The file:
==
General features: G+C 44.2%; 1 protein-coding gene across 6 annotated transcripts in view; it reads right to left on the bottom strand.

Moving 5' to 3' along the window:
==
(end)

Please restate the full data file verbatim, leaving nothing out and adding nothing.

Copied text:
General features: G+C 44.2%; 1 protein-coding gene across 6 annotated transcripts in view; it reads right to left on the bottom strand.

Moving 5' to 3' along the window: